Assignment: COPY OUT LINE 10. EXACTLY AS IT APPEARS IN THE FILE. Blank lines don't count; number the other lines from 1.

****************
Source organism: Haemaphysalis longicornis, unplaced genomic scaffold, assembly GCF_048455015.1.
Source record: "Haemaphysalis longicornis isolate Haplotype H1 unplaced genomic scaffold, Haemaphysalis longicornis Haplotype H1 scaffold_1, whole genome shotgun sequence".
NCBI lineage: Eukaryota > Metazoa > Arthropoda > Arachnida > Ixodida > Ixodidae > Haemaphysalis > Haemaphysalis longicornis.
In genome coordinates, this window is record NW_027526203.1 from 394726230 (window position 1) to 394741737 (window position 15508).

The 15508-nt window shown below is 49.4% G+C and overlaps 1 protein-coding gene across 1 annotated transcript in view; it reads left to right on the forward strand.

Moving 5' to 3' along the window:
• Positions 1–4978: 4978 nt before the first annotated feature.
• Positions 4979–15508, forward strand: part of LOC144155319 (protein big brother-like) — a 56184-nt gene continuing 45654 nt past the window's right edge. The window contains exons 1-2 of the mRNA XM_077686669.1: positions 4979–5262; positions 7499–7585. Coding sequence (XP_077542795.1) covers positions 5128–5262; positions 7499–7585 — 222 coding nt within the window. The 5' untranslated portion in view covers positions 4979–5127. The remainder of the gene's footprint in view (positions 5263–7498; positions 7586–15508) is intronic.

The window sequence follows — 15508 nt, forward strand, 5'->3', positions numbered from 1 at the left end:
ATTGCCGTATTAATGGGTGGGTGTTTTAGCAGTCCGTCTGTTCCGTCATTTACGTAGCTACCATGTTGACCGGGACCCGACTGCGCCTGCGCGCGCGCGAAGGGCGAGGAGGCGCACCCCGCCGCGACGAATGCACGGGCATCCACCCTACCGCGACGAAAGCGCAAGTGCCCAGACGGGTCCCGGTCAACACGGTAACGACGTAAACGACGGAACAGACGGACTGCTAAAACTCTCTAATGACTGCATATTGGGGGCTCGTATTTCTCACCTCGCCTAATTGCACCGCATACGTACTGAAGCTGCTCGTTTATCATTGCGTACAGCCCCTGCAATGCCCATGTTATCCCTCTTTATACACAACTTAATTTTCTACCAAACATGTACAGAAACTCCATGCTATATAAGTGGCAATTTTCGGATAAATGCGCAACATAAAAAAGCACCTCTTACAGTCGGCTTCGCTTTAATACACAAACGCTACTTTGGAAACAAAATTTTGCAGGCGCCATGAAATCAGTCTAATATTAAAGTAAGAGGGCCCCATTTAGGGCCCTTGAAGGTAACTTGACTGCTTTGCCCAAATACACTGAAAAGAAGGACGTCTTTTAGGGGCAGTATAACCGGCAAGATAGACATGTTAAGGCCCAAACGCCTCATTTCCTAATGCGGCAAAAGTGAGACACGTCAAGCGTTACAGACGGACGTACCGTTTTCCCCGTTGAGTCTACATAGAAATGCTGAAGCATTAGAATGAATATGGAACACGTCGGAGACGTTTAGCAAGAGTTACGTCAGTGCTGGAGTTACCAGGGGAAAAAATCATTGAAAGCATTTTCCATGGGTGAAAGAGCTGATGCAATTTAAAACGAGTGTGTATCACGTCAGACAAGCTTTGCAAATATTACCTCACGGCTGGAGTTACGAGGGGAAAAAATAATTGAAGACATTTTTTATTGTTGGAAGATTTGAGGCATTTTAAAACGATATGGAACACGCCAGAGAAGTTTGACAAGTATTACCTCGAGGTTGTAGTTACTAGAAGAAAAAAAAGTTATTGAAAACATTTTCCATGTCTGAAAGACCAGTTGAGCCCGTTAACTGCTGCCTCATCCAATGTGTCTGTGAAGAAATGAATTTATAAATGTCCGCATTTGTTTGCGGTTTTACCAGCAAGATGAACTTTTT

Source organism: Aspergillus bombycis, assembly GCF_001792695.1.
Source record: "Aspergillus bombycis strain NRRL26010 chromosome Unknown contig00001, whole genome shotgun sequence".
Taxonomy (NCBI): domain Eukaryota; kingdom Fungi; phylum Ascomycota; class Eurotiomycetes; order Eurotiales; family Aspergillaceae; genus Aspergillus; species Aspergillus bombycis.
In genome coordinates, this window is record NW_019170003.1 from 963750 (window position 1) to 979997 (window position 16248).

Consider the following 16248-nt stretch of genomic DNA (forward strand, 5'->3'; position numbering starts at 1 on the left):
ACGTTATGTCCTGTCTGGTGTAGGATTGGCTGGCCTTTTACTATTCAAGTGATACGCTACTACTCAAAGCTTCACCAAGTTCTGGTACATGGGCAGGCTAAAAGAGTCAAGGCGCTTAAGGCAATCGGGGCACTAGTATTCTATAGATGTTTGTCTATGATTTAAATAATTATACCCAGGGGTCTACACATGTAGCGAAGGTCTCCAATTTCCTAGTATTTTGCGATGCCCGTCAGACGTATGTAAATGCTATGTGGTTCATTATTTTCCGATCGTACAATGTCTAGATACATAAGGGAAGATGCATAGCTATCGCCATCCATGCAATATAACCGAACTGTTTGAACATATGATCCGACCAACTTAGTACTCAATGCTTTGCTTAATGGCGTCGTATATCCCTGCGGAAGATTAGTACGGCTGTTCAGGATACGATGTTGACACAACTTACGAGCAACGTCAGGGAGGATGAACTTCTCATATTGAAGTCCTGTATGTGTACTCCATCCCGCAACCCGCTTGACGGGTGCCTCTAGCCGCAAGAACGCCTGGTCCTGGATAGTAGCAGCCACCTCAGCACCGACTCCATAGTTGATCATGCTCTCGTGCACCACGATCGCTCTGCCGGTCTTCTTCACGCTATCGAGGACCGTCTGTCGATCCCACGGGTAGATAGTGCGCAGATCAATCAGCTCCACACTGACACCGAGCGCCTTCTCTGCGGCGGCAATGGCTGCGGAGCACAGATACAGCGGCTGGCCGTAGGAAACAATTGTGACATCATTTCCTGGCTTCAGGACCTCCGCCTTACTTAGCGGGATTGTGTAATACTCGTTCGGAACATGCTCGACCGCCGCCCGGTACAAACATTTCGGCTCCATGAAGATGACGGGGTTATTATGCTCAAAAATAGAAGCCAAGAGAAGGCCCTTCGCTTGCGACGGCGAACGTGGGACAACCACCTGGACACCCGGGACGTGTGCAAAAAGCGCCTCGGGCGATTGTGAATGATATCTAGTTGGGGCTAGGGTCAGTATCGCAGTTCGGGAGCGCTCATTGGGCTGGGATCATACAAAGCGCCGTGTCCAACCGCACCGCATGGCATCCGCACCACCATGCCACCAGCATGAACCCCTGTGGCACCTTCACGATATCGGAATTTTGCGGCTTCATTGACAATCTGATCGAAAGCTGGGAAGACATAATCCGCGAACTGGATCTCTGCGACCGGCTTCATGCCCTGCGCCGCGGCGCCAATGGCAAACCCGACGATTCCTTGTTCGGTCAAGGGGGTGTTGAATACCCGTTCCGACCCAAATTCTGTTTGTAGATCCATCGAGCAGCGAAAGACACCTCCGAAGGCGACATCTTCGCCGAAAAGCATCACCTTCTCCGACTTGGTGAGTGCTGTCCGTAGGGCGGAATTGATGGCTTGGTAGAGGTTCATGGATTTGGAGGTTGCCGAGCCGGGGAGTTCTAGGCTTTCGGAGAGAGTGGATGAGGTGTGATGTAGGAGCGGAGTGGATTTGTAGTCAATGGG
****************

ATTGCCGTATTAATGGGTGGGTGTTTTAGCAGTCCGTCTGTTCCGTCATTTACGTAGCTACCATGTTGACCGGGACCCGACTGCGCCTGCGCGCGCGCGAAGGGCGAGGAGGCGCACCCCGCCGCGACGAATGCACGGGCATCCACCCTACCGCGACGAAAGCGCAAGTGCCCAGACGGGTCCCGGTCAACACGGTAACGACGTAAACGACGGAACAGACGGACTGCTAAAACTCTCTAATGACTGCATATTGGGGGCTCGTATTTCTCACCTCGCCTAATTGCACCGCATACGTACTGAAGCTGCTCGTTTATCATTGCGTACAGCCCCTGCAATGCCCATGTTATCCCTCTTTATACACAACTTAATTTTCTACCAAACATGTACAGAAACTCCATGCTATATAAGTGGCAATTTTCGGATAAATGCGCAACATAAAAAAGCACCTCTTACAGTCGGCTTCGCTTTAATACACAAACGCTACTTTGGAAACAAAATTTTGCAGGCGCCATGAAATCAGTCTAATATTAAAGTAAGAGGGCCCCATTTAGGGCCCTTGAAGGTAACTTGACTGCTTTGCCCAAATACACTGAAAAGAAGGACGTCTTTTAGGGGCAGTATAACCGGCAAGATAGACATGTTAAGGCCCAAACGCCTCATTTCCTAATGCGGCAAAAGTGAGACACGTCAAGCGTTACAGACGGACGTACCGTTTTCCCCGTTGAGTCTACATAGAAATGCTGAAGCATTAGAATGAATATGGAACACGTCGGAGACGTTTAGCAAGAGTTACGTCAGTGCTGGAGTTACCAGGGGAAAAAATCATTGAAAGCATTTTCCATGGGTGAAAGAGCTGATGCAATTTAAAACGAGTGTGTATCACGTCAGACAAGCTTTGCAAATATTACCTCACGGCTGGAGTTACGAGGGGAAAAAATAATTGAAGACATTTTTTATTGTTGGAAGATTTGAGGCATTTTAAAACGATATGGAACACGCCAGAGAAGTTTGACAAGTATTACCTCGAGGTTGTAGTTACTAGAAGAAAAAAAAGTTATTGAAAACATTTTCCATGTCTGAAAGACCAGTTGAGCCCGTTAACTGCTGCCTCATCCAATGTGTCTGTGAAGAAATGAATTTATAAATGTCCGCATTTGTTTGCGGTTTTACCAGCAAGATGAACTTTTT